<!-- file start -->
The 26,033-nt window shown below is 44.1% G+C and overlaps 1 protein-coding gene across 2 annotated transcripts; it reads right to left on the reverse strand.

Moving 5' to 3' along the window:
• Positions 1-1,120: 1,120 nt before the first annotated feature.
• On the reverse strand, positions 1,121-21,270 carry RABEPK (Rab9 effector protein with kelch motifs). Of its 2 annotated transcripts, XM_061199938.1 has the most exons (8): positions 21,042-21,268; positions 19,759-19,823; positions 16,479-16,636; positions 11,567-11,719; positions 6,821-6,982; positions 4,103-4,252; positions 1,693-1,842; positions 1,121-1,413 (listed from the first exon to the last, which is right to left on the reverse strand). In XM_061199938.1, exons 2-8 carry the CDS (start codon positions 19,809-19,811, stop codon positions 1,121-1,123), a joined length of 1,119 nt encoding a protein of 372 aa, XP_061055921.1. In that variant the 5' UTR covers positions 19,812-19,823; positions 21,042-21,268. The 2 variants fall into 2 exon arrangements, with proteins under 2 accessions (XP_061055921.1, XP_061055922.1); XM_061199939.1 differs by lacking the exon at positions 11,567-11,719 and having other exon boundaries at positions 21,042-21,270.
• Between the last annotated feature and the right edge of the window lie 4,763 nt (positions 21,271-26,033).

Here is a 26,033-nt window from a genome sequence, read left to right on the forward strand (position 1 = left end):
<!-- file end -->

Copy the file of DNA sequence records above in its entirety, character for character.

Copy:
The 26,033-nt window shown below is 44.1% G+C and overlaps 1 protein-coding gene across 2 annotated transcripts; it reads right to left on the reverse strand.

Moving 5' to 3' along the window:
• Positions 1-1,120: 1,120 nt before the first annotated feature.
• On the reverse strand, positions 1,121-21,270 carry RABEPK (Rab9 effector protein with kelch motifs). Of its 2 annotated transcripts, XM_061199938.1 has the most exons (8): positions 21,042-21,268; positions 19,759-19,823; positions 16,479-16,636; positions 11,567-11,719; positions 6,821-6,982; positions 4,103-4,252; positions 1,693-1,842; positions 1,121-1,413 (listed from the first exon to the last, which is right to left on the reverse strand). In XM_061199938.1, exons 2-8 carry the CDS (start codon positions 19,809-19,811, stop codon positions 1,121-1,123), a joined length of 1,119 nt encoding a protein of 372 aa, XP_061055921.1. In that variant the 5' UTR covers positions 19,812-19,823; positions 21,042-21,268. The 2 variants fall into 2 exon arrangements, with proteins under 2 accessions (XP_061055921.1, XP_061055922.1); XM_061199939.1 differs by lacking the exon at positions 11,567-11,719 and having other exon boundaries at positions 21,042-21,270.
• Between the last annotated feature and the right edge of the window lie 4,763 nt (positions 21,271-26,033).

Here is a 26,033-nt window from a genome sequence, read left to right on the forward strand (position 1 = left end):